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Cystic Fibrosis - Exams and Tests

Early detection

Both newborns and adults can be tested for the changed (mutated) gene that causes cystic fibrosis. These tests include:

  • Newborn screening. Levels of a type of digestive enzyme are measured from a blood sample. High levels of this enzyme suggest cystic fibrosis. Some newborns may also have a genetic test.
  • Genetic test for adults. These tests identify the most common defects in the CFTR gene. Genetic testing can be done during pregnancy through chorionic villus sampling or amniocentesis. The test can also be done before pregnancy, to help couples find out if either or both of them carry a defective CFTR gene.
    • If both parents carry the changed gene, there is a 25% (1-in-4) chance that their child will have no genetic problem. There is a 25% chance that their child will have cystic fibrosis. And there is a 50% (1-in-2) chance that their child will be a carrier.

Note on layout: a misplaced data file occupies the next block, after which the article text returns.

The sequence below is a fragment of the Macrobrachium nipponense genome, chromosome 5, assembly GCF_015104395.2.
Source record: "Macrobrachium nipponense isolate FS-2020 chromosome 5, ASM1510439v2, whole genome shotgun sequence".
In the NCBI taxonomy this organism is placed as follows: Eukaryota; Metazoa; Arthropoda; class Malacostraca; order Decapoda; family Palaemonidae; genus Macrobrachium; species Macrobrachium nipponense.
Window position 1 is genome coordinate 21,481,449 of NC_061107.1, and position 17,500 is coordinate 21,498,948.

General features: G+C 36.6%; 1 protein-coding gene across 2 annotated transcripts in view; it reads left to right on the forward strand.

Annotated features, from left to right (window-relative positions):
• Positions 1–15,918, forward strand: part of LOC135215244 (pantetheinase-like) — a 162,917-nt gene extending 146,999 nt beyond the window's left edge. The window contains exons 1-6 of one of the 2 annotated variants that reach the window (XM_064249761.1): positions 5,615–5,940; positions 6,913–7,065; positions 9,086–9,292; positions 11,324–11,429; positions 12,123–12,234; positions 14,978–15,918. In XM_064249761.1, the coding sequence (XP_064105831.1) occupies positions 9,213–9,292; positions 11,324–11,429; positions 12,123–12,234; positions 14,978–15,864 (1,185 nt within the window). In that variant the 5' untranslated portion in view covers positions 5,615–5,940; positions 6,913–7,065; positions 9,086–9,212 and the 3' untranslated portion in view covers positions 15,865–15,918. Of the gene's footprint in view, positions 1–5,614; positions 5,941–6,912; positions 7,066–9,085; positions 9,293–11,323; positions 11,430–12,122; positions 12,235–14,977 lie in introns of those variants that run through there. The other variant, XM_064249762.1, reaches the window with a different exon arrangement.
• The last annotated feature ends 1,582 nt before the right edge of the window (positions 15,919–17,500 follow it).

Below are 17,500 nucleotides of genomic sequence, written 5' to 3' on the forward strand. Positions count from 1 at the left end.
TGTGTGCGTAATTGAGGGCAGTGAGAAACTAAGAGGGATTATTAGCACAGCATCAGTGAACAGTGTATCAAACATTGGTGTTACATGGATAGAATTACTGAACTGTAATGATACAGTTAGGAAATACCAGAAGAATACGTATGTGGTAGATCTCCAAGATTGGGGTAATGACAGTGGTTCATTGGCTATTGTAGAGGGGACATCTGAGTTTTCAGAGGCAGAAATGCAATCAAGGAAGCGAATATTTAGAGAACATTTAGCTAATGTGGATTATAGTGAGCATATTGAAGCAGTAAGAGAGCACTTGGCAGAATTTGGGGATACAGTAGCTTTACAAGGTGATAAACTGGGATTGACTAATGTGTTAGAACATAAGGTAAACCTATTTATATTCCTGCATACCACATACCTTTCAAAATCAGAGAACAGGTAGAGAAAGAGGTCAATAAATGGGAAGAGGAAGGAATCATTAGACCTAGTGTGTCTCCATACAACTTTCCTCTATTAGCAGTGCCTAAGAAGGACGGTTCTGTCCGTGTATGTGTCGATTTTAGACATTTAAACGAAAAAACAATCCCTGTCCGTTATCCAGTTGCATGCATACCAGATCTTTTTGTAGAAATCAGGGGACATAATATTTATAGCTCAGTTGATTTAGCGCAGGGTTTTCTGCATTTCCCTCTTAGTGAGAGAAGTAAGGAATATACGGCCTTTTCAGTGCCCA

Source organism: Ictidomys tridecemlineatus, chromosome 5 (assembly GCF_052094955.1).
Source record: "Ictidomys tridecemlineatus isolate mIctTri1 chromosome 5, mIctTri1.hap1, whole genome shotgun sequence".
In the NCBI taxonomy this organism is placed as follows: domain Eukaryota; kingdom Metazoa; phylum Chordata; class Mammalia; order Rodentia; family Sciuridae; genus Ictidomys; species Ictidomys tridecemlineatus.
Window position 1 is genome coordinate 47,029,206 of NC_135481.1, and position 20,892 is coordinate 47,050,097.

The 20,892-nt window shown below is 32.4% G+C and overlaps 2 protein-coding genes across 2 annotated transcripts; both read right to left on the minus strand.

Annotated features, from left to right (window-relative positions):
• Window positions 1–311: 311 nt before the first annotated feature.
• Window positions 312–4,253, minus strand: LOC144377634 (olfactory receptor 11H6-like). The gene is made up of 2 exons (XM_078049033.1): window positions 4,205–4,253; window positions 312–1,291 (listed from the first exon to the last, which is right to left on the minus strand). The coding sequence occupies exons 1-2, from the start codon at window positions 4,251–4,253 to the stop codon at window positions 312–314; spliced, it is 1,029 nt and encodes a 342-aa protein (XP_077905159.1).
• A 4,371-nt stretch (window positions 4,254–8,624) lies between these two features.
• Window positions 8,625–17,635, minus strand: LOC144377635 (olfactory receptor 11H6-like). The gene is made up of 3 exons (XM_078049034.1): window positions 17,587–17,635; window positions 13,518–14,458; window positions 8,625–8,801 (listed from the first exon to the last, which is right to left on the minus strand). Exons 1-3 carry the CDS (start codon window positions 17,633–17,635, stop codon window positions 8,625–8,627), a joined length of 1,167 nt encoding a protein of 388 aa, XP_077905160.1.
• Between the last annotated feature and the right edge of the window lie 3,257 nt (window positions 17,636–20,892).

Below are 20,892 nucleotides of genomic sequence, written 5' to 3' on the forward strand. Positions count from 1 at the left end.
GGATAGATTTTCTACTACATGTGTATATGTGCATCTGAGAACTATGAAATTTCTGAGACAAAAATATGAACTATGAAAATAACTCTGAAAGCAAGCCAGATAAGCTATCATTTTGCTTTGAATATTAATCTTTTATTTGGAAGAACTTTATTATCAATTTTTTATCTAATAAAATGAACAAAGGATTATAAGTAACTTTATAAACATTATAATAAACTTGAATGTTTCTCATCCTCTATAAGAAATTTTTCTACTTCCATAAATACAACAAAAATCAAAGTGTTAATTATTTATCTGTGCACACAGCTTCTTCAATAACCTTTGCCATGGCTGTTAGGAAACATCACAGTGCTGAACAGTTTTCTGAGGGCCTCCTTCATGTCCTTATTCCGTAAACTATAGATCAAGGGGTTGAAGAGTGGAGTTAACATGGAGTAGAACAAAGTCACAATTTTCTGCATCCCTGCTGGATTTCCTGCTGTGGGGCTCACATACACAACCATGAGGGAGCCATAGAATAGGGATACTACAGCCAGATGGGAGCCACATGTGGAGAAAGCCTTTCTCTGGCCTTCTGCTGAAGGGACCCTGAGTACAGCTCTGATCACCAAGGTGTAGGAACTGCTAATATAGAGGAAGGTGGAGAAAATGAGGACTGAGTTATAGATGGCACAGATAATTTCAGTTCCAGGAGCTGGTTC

• If only one parent is a carrier of the changed gene, the child will not have cystic fibrosis. But there is a 50% chance that the child will be a carrier.

If you are interested in a genetic test for cystic fibrosis, talk with your doctor about the test. Genetic counseling can help you understand your test results. Genetic testing may involve certain ethical, legal, and religious issues.

This information is produced and provided by the National Cancer Institute (NCI). The information in this topic may have changed since it was written. For the most current information, contact the National Cancer Institute via the Internet web site at http:// cancer .gov or call 1-800-4-CANCER.

WebMD Medical Reference from Healthwise

Last Updated: July 18, 2013
This information is not intended to replace the advice of a doctor. Healthwise disclaims any liability for the decisions you make based on this information.
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